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CHAPTER XXVI. NEATNESS AND CLEANLINESS,
undergo a thorough ablution once a day. Quotation
DRESS AND ORNAMENT.
Legitimate purposes of dress—as a covering, a regulator
of temperature, and a defence. Use of ornaments. Further thoughts on dress. How clothing keeps us
Errors in regard to the material, quality, and form of our dress. Tight lacing—its numerous evils. Improvement of the lungs by education. Objections to the use of personal ornaments.
CHAPTER XXVIII. DOSING AND DRUGGING.
Tendency of young women to dosing and drugging.
“ Nervousness." Qualms of the stomach. Eating between our meals its mischiefs. Evils of more direct dosing. What organs are injured. Confectionary. The danger from quacks and quackery.
Che art of taking care of the sick should be a part of
female education. Five reasons for this. Doing good. Doing good by proxy. Great value of personal services. How can young women be trained to these
services ? Contagion. Breathing bad air. Aged nurses Scientific instruction of nurses. Visiting and taking care of the sick a religious duty. Appeal to young
CHAPTER XXX. INTELLECTUAL IMPROVE
rior to man. Conversation as a means of improvement.
CHAPTER XXXI. SOCIAL IMPROVEMENT. Improvement in a solitary state. The social relations.
Mother and daughter. Father and daughter. Brother and sister. The elder sister. Brethren and sisters of the great human family. The family constitution. Character of Fidelia. Her resolutions of celibacy. In what cases the latter is a duty. A new and interesting relation. Selection with reference to it. Principles by which to be governed in making a selection. Evils of a hasty or ill-judged selection. Counsellors. Anecdote of an unwise one. Great caution to be observed. Direction to be sought at the throne of grace.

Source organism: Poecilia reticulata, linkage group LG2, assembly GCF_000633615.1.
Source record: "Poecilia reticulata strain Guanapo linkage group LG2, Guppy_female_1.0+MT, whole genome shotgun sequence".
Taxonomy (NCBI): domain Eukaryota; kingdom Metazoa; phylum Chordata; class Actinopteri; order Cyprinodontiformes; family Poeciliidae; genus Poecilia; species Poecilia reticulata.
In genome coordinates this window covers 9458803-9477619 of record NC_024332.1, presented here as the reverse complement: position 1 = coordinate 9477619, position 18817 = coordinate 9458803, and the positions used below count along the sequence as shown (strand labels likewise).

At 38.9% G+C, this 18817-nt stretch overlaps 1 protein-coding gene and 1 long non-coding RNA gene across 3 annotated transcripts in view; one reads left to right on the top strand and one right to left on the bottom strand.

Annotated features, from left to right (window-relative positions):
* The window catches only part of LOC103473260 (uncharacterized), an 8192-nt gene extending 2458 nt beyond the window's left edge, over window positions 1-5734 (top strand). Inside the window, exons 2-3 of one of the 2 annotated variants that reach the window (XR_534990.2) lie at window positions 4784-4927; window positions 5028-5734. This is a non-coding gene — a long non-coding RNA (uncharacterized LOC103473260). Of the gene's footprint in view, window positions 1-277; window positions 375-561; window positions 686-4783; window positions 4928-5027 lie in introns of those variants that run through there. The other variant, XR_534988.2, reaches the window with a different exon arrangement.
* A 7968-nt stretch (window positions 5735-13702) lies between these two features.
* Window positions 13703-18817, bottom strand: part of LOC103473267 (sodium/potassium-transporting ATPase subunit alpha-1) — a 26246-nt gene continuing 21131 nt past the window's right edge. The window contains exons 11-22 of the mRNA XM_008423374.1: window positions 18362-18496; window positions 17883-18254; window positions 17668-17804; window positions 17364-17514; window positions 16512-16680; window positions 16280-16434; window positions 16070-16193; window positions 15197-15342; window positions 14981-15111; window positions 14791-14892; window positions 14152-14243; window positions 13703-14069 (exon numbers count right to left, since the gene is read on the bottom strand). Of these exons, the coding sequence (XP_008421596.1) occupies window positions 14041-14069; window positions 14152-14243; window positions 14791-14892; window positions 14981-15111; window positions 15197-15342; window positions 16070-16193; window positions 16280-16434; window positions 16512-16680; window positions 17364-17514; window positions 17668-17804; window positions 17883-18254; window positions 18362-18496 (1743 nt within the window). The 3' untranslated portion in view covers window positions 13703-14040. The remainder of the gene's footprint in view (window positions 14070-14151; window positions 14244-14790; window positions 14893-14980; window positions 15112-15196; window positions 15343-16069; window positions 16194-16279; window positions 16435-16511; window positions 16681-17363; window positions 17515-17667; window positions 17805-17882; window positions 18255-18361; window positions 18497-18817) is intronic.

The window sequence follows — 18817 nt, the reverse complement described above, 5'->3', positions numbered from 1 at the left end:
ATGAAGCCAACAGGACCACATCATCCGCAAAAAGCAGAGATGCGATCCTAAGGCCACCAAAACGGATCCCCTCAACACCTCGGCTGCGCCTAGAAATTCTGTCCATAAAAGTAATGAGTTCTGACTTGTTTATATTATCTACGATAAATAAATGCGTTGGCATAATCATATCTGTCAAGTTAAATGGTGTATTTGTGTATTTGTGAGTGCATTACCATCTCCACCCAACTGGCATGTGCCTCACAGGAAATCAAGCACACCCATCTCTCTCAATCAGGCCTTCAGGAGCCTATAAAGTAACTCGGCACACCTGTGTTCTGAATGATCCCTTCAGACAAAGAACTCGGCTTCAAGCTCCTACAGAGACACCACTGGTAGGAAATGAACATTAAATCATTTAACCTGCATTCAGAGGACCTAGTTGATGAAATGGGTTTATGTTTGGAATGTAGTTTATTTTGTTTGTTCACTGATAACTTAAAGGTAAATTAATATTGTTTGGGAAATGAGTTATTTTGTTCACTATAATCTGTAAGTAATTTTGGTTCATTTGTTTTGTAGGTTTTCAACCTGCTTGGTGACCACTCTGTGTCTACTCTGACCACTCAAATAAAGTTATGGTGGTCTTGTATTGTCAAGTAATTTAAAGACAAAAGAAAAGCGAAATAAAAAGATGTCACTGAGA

Importance of progress. Physical improvement a means
rather than an end. The same true of intellectual im-
YOUNG WOMAN'S GUIDE.
EXPLANATION OF TERMS.
Defining terms. The word excellence here used as nearly synonymous with holiness. What is meant by calling the work a Guide. The term Woman-why preferable, as a general term, to Lady. The class to whom this work is best adapted.
It has been said, and with no little truth, that a large proportion of the disputes in the world might have been avoided, had the disputants first settled the meaning of the terms they respectively used.
In like manner might a large share of the misapprehension and error in the world be avoided, if those who attempt to teach, would first explain their terms.
This work is called “The Young Woman's Guide to EXCELLENCE," because it is believed
that excellence, rather than happiness, should be the leading aim of every human being. I am not ignorant that happiness—present and future—is proposed as our "being's end and aim,' not only by as distinguished a poet as Alexander Pope, but also by as distinguished a philosopher as William Paley. But these men did not learn in the school of Christ, that our 'being's end and aim" is happiness, present or future. The Christian religion, no less than Christian philosophy and sound common sense, teaches that holiness or excellence should be the leading aim of mankind. Not that “the recompense of reward,” to which the best men of the world have had regard in all their conduct, is to be wholly overlooked, but only that it should not be too prominent in the mind's eye, and too exclusively the soul's aim; since it would thus be but a more refined and more elevated selfishness. Real excellence brings happiness along with it. Like godlinesswhich, indeed, is the same thing—it has the promise of the life that now is, and of that which is to come. And that happiness which is attainable without personal excellence or holiness, is either undeserved or spurious. The world. I know, very generally seek after it,